These are chat archives for atomix/atomix

9th
May 2016
v-arun
@v-arun
May 09 2016 00:53
Is there a performance benchmarking suite for copycat with a simple in-memory application? How does it compare to zookeer's consensus throughput?
Jordan Halterman
@kuujo
May 09 2016 01:07
I only have benchmarks on my laptop I use to to do comparisons between changes during development. @madjam has done more meaningful benchmarks than I have AFAIK and had good results, whatever that means. I expect that ZooKeeper being a much more mature project with less abstractions it should be faster than Copycat/Atomix. There is overhead to flexibility for sure. Atomix multiplexes resources and sessions on a Copycat state machine, and there's some additional I/O overhead required to do that. But they should and indeed do (I my tests) scale similarly since Copycat and ZooKeeper are both architected very similarly (albeit with different consensus algorithms). That is, both enforce FIFO consistency for client-operations, linearizable writes, support reads from followers, and support session events. There's also likely more overhead in Copycat/Atomix session events since they're fault tolerant whereas ZooKeeper events can be lost when a client switches servers. This requires additional memory on servers and acks from clients. But I do expect Copycat/Atomix can get much better performance for linearizable reads than can ZooKeeper since they're not exactly built in to ZooKeeper but can be achieved through sync/read. Linearizable reads with a leader lease perform much better since still no communication is required (though it does rely on a bounded clock drift). Copycat/Atomix also compact logs using an incremental compaction algorithm that's different than ZooKeeper and most other consensus based systems. Currently, I don't expect that to have any impact on performance differences, but in the long run it should result in more consistent performance as the projects mature (we haven't implemented e.g. throttling for log compaction yet).
v-arun
@v-arun
May 09 2016 03:07

Thanks for the quick and detailed reply. Most everything you said makes sense to me (except the bounded clock drift part as I think you don't really need that assumption to implement leader leases).

Can I get @madjam 's benchmarking code? Or could you give me a rough idea of copycat's single-node or 3-node throughput with say 1KB requests where each node is a single-core machine (assuming that more cores will roughly linearly scale throughput until serialization or the NIC becomes a bottleneck)? ZooKeeper can easily get over 10K/s. We have benchmarked Raft's LogCabin implementation before and barely gotten 2K/s.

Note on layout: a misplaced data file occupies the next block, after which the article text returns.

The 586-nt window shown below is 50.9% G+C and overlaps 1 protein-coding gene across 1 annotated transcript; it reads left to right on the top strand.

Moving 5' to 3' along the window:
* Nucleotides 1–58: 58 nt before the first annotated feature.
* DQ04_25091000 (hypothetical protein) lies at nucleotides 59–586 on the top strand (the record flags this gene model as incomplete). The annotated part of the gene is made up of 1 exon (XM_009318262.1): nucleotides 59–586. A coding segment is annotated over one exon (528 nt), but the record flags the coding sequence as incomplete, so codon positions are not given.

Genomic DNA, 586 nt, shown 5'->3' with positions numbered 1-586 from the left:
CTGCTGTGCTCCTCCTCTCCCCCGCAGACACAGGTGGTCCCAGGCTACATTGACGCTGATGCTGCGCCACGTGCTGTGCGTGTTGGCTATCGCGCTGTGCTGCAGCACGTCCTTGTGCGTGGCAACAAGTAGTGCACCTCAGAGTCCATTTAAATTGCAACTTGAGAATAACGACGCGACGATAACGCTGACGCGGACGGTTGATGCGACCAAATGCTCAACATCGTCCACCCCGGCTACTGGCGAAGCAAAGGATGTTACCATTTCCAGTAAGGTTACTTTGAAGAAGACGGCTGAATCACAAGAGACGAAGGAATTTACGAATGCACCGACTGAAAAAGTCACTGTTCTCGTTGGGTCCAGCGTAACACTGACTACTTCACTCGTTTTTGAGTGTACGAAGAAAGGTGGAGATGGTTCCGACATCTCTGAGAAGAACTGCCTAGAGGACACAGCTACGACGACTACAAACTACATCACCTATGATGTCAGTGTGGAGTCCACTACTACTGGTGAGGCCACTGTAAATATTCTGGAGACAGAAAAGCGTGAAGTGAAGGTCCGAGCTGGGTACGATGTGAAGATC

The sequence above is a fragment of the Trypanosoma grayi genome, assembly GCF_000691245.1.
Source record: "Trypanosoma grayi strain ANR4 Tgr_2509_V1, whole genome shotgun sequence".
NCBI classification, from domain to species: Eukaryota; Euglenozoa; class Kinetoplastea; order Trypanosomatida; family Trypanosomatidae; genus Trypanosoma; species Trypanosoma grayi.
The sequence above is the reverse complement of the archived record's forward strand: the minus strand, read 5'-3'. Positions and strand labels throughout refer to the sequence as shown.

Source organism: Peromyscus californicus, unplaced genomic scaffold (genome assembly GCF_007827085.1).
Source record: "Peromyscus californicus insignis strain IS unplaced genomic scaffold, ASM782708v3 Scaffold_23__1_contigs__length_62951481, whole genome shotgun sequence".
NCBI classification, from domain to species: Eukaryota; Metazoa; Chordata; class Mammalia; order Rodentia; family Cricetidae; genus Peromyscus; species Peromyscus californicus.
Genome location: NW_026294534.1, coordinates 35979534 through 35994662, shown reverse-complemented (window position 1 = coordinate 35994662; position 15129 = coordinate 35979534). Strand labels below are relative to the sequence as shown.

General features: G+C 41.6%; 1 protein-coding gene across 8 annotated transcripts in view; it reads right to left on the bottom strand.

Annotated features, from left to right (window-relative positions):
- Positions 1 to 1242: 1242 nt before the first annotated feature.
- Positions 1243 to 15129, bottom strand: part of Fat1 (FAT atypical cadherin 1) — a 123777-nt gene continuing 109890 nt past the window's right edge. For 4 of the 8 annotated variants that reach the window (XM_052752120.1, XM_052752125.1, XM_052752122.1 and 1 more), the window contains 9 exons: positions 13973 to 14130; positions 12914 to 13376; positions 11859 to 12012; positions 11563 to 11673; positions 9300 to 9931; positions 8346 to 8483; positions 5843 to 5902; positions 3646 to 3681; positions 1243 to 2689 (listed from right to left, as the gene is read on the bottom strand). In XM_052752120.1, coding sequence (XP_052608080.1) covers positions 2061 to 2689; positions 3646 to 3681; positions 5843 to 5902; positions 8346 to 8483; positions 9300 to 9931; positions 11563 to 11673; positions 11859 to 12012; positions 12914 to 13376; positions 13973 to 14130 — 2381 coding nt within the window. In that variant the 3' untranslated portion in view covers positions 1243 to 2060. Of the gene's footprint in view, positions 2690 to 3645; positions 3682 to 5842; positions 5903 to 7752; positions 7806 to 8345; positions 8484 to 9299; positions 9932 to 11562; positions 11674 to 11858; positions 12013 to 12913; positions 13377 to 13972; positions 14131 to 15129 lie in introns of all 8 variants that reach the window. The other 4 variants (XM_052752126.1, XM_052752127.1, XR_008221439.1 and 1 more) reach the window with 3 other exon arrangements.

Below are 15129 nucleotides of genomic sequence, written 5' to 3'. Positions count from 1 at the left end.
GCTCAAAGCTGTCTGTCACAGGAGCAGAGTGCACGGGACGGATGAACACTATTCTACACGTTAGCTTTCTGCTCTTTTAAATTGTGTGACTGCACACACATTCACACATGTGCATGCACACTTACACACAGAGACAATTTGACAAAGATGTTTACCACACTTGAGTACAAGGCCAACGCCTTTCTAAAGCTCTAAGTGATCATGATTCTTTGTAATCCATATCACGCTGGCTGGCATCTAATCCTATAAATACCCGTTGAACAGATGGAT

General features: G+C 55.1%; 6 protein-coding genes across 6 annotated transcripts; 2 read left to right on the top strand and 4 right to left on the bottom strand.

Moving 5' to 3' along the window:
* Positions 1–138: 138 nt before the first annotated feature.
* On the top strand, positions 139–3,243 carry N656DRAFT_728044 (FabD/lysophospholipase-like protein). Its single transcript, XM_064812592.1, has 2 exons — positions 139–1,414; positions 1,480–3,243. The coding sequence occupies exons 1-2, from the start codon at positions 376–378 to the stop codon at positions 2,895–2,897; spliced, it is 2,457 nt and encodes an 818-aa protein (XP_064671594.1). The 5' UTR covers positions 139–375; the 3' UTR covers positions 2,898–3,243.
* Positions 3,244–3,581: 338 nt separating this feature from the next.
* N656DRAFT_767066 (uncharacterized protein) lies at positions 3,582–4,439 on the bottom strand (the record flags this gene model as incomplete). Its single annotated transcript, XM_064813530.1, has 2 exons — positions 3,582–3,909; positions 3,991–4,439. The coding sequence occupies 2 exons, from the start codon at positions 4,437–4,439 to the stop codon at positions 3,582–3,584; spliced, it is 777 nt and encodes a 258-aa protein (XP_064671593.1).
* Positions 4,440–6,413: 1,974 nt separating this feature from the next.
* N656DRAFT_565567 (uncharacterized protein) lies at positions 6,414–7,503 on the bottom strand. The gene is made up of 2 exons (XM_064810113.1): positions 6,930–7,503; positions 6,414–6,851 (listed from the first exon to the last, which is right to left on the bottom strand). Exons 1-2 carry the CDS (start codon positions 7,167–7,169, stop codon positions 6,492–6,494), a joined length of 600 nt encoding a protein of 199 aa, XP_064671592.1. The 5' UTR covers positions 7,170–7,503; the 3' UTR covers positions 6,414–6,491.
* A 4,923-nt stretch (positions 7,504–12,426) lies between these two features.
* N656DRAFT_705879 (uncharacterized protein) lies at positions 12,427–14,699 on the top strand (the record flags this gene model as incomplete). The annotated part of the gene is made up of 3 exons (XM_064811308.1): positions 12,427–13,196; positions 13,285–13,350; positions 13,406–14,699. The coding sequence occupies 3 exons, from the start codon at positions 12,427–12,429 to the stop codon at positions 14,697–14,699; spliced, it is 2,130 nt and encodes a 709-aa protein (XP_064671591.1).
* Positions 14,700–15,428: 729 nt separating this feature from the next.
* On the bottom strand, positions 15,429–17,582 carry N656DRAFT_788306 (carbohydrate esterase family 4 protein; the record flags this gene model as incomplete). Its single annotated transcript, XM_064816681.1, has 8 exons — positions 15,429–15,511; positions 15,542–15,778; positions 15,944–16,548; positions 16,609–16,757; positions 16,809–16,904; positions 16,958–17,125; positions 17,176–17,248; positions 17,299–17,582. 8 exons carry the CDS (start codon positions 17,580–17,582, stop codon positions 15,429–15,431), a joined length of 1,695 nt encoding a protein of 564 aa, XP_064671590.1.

v-arun
@v-arun
May 09 2016 03:23

Another question: is there a formal definition of "fault-tolerant sessions" in Atomix that I can read about or look at code somewhere? Are you basically caching requestIDs on the server to prevent duplicate executions and simply having the client retransmit uncommitted requests upon a connection failure or a switch to a different server?

(Throttling for log compaction is a good idea. ZooKeeper runs out of storage in minutes when pushed to capacity but doesn't allow reducing its log garbage collection interval to less than an hour.)

Madan Jampani
@madjam
May 09 2016 03:42
@v-arun with Atomix's super simple primitives you can write this benchmarking code in fewer than 150 lines. There are couple of primitives you could use for this test: DistributedLong and DistributedValue. The reason I suggest these two is because (a) they are simple (b) they cover all the bases with regards to log compaction that @kuujo alluded to. From my experience running on a 3 node baremetal server with with FILE based log and 3 clients (co-located on the same 3 hosts) submitting operations I could hit 13-14k operations per second. In my test each client calls incrementAndGet on a DistributedLong. Now if I use a MEMORY based log I can easily push the system throughput to ~45K operations per second. While not many people might use the system with a MEMORY based log in production, the reason for testing that configuration is to identify hot spots else where in the system. So one conclusion is that as the storage layer get faster the system can get faster as well.